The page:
Though his father was absent for most of his childhood, Juan Rodriguez remembers the love of his father.
Loving my father wasn’t always a struggle or something I needed will power in which to consciously engage. It would just happen. There were brief moments, like hidden treasures, among my childhood recollections for which I continue searching, finding, and using to inspire hope.
There was a time in my life when my father would hug, kiss, and hold me without thinking about it or asking me for permission. He would see me running towards him, into his arms, and these responses were simply natural—unquestionable. At five years old, I was still lucky enough to get away with that for a few more years until he wouldn’t be able to carry me any longer and until our interactions would be judged upon as “questionable” or “inappropriate.” At 22, I am able to still throw myself into the arms of my mother and lavish her with kisses, but I still live in a society that makes me question if it’s even OK to shake my father’s hand.
This year, just a few days before Father’s Day, I casually came across the movie My Life, starring Michael Keaton and Nicole Kidman, entirely unaware of the sacrilegious impact it would have on me, barely able breathe through my tears as the film reached its end. I went home that night with the immediate compulsion to write my father a letter—much like the other letters I managed to write to him throughout my childhood, realizing it had become impossible for me to have a real conversation with him. The letter read as follows.
I was stricken today by the innumerable things that we never seem to say or share with one another. Sometimes because it never seems appropriate. Sometimes because we were never taught the ways to say certain honest things to another man or to share of ourselves what has been most important or heartfelt. I wanted to write to you because I was remembering a time in my life when I didn’t care about “proper ways” to express appreciation to my father, and honestly I’ve spent the majority of my life regretting every missed opportunity that we didn’t tell each other or express to each other what was most significant in our relationship as father and son.
I remember six quick years of my early childhood when I had, received, and recognized unmistakably the love of my father, when you were my biggest idol and greatest hero. I wanted to bring you back to those memories to tell you that I never forgot what that felt like, and if I had only a few moments left to live, I would remember those as some of the most important memories of my entire existence.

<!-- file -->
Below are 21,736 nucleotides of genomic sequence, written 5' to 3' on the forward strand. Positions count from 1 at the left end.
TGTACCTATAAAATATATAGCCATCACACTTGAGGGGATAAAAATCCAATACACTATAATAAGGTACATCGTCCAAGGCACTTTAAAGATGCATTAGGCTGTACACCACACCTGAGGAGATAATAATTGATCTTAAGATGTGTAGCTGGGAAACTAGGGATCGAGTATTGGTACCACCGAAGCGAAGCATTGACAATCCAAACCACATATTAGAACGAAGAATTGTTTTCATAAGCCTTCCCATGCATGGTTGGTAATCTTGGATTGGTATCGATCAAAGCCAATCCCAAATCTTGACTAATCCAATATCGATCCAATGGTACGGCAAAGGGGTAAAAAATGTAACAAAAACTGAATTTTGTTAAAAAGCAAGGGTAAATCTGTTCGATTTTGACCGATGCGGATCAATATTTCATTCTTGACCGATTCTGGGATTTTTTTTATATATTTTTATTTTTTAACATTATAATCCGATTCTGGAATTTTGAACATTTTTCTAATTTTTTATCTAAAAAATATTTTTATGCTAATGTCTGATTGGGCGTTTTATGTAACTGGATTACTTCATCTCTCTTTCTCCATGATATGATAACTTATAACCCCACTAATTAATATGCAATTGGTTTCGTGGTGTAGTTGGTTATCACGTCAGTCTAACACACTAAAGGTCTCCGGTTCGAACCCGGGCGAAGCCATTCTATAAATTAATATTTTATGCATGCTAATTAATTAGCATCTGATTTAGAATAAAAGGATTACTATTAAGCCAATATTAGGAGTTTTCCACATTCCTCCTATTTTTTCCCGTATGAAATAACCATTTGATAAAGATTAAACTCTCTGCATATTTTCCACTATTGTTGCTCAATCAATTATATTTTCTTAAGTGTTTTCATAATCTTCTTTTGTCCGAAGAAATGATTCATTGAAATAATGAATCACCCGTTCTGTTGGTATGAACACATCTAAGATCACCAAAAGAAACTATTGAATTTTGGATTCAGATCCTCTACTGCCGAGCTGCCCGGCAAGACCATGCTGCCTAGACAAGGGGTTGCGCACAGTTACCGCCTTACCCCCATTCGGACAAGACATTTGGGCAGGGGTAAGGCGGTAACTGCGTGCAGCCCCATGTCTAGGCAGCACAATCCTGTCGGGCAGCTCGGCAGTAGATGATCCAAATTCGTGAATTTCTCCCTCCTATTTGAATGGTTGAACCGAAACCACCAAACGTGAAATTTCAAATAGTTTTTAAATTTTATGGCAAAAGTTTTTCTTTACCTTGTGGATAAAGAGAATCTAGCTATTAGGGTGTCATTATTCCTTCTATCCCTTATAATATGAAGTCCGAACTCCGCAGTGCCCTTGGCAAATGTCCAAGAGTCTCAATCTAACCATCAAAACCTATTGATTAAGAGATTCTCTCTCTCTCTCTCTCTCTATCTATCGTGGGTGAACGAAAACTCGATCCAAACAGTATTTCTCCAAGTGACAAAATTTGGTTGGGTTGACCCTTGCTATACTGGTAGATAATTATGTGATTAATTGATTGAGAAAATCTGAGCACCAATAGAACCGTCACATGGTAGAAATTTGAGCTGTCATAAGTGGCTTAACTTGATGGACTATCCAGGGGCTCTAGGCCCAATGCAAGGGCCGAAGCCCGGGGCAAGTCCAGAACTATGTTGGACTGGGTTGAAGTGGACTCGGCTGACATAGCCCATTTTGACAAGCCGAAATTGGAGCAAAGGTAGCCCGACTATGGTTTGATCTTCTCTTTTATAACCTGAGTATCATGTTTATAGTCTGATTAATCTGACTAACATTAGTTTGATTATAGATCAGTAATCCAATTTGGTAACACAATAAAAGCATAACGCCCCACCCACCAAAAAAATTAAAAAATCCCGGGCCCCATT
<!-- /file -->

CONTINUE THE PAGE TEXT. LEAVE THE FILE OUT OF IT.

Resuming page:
I wanted to confess to you that I actually do think of you very often. I see you every morning in my reflection; I remember you when I pass my fingers through my hair the way you used to when you put me to sleep when I was little, and I have thus linked that simple motion with an unmistakable reminder of how much I know you’ve loved me.
I think about you everytime I drive because I spent most of my childhood observing in close detail how you always drove me around and how much you loved it—I love driving now simply because of the reminder of how much you loved being at the steering wheel, showing your children the world through our passenger windows.
I think about you everytime I shave because it was you that taught me how to shave without shaving cream, and so I’ve spent years without ever purchasing shaving cream so the act can be a daily reminder of you.
I think about you every time I put on a tie because I spent years waiting for you to teach me how to do it—rejecting anyone who might try to show me—and ultimately only learning by retracing my memories of seeing you at the mirror. I put on these ties feeling myself momentarily more sophisticated or professional, the way you always hoped I would be as an adult.
There are so many things that serve as these constant, habitual reminders of you, as I continue to miss your presence in my life, and always, always continue loving you.
Juan Rodriguez Jr.
I emailed him this letter remembering the first letters I ever wrote to him when he was in jail, waiting for hours by our landline in the kitchen for his call. Remembering the one time—at age 14—that he responded to my letters, clinging to the same memories of me at five years old, on the edges of a Christmas card that he covered with drawings of power rangers and a small phrase of tiny text at the bottom that read:
“I love you Junior” – El Papi
Despite the distance that was pushed between us in our lives and all the ways that we internalized the violence that seemingly made our love impossible, I’ll always be proud to have been able to share at least those memories with my father, and I know that both of us will continue holding onto them like gold.